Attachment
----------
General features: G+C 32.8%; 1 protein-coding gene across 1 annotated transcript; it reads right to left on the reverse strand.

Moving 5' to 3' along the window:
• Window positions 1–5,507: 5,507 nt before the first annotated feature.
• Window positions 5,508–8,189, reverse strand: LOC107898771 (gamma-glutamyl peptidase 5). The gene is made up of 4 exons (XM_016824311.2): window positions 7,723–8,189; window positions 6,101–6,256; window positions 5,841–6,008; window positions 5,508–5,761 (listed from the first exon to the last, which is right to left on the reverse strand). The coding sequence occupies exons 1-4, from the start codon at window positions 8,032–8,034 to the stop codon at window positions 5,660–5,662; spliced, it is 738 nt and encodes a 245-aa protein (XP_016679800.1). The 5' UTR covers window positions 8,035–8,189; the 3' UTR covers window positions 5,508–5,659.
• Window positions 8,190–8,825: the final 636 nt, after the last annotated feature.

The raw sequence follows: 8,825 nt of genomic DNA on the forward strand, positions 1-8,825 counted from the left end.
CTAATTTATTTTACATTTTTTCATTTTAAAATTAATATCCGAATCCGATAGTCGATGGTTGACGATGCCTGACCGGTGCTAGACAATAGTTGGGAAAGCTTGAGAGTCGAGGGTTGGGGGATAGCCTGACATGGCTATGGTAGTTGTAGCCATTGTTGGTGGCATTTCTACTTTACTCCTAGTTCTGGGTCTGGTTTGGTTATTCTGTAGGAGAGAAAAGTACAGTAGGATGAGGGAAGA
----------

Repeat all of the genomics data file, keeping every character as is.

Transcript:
General features: G+C 32.8%; 1 protein-coding gene across 1 annotated transcript; it reads right to left on the reverse strand.

Moving 5' to 3' along the window:
• Window positions 1–5,507: 5,507 nt before the first annotated feature.
• Window positions 5,508–8,189, reverse strand: LOC107898771 (gamma-glutamyl peptidase 5). The gene is made up of 4 exons (XM_016824311.2): window positions 7,723–8,189; window positions 6,101–6,256; window positions 5,841–6,008; window positions 5,508–5,761 (listed from the first exon to the last, which is right to left on the reverse strand). The coding sequence occupies exons 1-4, from the start codon at window positions 8,032–8,034 to the stop codon at window positions 5,660–5,662; spliced, it is 738 nt and encodes a 245-aa protein (XP_016679800.1). The 5' UTR covers window positions 8,035–8,189; the 3' UTR covers window positions 5,508–5,659.
• Window positions 8,190–8,825: the final 636 nt, after the last annotated feature.

The raw sequence follows: 8,825 nt of genomic DNA on the forward strand, positions 1-8,825 counted from the left end.
CTAATTTATTTTACATTTTTTCATTTTAAAATTAATATCCGAATCCGATAGTCGATGGTTGACGATGCCTGACCGGTGCTAGACAATAGTTGGGAAAGCTTGAGAGTCGAGGGTTGGGGGATAGCCTGACATGGCTATGGTAGTTGTAGCCATTGTTGGTGGCATTTCTACTTTACTCCTAGTTCTGGGTCTGGTTTGGTTATTCTGTAGGAGAGAAAAGTACAGTAGGATGAGGGAAGA